The Web gives users the power to alter Web content and presentation. That may not last much longer. The EFF argues that with standardized DRM, it may not be long before Web sites disable the ability to save images locally, to view source code, to copy and paste Web page text, to access fonts, or perform other useful computing functions. The Web would become like a PDF file, locked down and parceled out by permission.

In a blog post, W3C CEO Jeff Jaffe defended Web DRM back in May. "Without content protection, owners of premium video content -- driven by both their economic goals and their responsibilities to others -- will simply deprive the Open Web of key content," he wrote. "Therefore, while the actual DRM schemes are clearly not open, the Open Web must accommodate them as best possible."

But you can't have it both ways. Either the Web is open or it is closed. Either the user has control or the user is controlled. There's no middle ground. You cannot serve two masters in this context, as much as Amazon, Apple, Google and Microsoft might wish otherwise.

To the content industry, I say, "Please deprive us of your precious content. Begone!" There's always cable TV, Blu-Ray discs and HDMI for those who have to have Hollywood. The Web thrived in the mid-90s before you arrived and will survive your absence, for as long as you can afford to hide behind your DRM and your pay walls. Judging by the dwindling demand for DRM platforms like Microsoft Silverlight, that won't be very long.

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Lorna Garey
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Lorna Garey,
User Rank: Author
10/4/2013 | 4:00:23 PM
re: Keep The Web DRM-Free
The PDF analogy is excellent. To many people outside tech, this is an abstraction - until suddenly they try to save a funny picture to post on Facebook and can't. It's all fun and games until someone loses a meme.
David F. Carr
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David F. Carr,
User Rank: Author
10/4/2013 | 4:51:28 PM
re: Keep The Web DRM-Free
Why does DRM need to be an W3C standard? Seems like there are plenty of proprietary techs for that purpose.
Haroldwolf
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Haroldwolf,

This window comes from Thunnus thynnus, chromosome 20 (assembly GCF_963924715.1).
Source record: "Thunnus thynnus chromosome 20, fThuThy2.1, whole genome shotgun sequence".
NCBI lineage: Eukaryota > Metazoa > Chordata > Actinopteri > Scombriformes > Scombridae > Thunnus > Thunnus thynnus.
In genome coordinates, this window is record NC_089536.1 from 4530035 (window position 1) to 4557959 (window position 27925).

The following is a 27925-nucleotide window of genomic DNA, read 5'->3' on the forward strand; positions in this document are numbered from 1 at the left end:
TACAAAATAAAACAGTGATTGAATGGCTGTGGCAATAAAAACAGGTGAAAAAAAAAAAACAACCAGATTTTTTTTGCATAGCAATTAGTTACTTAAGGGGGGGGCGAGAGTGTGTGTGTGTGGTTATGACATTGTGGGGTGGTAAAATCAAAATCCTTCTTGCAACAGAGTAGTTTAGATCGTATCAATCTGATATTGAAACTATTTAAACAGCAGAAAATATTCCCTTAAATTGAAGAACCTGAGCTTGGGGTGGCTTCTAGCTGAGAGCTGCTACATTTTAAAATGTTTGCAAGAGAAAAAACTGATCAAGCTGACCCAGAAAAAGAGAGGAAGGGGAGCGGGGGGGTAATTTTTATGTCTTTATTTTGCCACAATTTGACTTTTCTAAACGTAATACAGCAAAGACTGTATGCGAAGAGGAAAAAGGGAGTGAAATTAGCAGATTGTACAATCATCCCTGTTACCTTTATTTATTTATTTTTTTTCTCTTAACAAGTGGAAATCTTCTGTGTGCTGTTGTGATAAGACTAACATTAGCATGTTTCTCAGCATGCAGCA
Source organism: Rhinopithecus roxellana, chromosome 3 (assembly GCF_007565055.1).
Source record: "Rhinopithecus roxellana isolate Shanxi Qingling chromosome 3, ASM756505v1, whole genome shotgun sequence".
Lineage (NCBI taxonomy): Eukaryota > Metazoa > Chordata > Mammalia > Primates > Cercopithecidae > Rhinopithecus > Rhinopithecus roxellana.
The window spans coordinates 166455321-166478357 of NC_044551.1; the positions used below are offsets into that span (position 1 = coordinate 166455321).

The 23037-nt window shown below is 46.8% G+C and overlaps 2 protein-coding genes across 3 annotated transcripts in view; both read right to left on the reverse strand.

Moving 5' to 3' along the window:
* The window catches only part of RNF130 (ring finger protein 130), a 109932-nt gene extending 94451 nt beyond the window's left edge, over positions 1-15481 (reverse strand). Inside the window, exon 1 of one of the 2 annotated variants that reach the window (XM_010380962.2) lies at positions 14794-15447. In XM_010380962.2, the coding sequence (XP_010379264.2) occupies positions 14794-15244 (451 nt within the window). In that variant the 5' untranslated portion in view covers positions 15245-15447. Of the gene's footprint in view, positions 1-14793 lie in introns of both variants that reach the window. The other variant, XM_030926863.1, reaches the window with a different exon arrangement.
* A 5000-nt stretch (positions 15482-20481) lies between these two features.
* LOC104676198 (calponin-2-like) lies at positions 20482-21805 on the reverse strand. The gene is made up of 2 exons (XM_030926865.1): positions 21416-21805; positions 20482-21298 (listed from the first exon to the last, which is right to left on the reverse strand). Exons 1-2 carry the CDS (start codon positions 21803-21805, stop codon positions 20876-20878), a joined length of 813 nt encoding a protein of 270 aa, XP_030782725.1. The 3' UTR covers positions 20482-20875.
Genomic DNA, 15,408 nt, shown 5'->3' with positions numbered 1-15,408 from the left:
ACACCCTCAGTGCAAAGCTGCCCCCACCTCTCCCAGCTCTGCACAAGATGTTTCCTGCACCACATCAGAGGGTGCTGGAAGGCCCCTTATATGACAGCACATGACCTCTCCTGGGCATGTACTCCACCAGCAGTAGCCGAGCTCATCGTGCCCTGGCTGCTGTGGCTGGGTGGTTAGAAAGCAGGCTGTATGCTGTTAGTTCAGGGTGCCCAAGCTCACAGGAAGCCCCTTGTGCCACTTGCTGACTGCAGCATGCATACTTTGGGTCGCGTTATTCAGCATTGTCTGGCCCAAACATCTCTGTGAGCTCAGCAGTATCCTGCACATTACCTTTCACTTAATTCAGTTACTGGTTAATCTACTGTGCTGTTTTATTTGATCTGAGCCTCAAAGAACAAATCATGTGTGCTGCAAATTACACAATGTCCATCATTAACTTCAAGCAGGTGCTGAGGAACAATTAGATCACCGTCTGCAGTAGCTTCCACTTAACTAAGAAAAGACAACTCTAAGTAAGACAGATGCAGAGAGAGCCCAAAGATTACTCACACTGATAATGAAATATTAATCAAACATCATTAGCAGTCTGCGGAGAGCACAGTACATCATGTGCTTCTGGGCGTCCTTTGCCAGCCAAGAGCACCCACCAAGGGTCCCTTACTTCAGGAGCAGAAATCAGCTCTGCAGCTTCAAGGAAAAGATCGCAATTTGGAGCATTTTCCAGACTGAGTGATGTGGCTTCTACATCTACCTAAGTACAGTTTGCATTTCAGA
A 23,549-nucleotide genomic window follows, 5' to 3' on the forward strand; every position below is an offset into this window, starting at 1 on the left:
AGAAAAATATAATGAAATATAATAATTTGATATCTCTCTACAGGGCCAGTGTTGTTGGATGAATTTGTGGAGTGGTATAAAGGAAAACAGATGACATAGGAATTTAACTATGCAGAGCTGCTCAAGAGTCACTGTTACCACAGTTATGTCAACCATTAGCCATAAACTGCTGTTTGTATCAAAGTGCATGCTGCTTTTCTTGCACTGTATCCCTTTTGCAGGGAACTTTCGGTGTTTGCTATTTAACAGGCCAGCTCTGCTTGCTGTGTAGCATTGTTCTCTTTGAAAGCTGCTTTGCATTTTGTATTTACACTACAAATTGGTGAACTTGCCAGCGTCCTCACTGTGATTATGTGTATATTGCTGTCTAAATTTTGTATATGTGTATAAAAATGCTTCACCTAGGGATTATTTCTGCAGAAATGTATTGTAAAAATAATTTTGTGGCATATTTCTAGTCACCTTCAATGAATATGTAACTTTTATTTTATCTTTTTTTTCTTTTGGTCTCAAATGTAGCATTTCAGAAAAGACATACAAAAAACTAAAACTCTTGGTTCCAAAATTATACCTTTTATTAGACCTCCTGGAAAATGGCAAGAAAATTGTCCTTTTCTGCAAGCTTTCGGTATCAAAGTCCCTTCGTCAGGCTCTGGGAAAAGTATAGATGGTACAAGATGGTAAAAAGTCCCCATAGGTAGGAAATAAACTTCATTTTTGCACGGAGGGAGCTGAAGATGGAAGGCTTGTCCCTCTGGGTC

User Rank: Apprentice
10/4/2013 | 4:55:22 PM
re: Keep The Web DRM-Free
DRM is what happens when you write legislation based on donor contributions. The legislation is almost exclusive in protecting the rights of the creator while ignoring the rights of a consumer who pays for the content.
midmachine
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midmachine,
User Rank: Strategist
10/4/2013 | 6:16:56 PM
re: Keep The Web DRM-Free
There is nothing wrong with content providers trying to monetize their content delivered on the web. That being said, the mechanism they are considering now is intrusive to all who use the web. I pay a subscription to Netflix so I can view the content. If I visit a news site (free) and stumble across a photo (which is more than likely available on hundreds of other news sites) and decide I want to save it/share it but can't due to DRM (which works horribly in every iteration I have come across) then the web will begin to whither like the music industry has. People won't put up with that, I know that I won't. If the content provider wants every inch of the page protected for monetizing purposes then charge a fee to view. Oh wait, that never worked. The web is a different animal from the local news stand. It empowers individuals to view/consume content their own way. If it doesn't work for your business model find something else, Don't force standards that break things simply because the platform you decide to use to make money (nothing wrong with making money) isn't meeting your needs.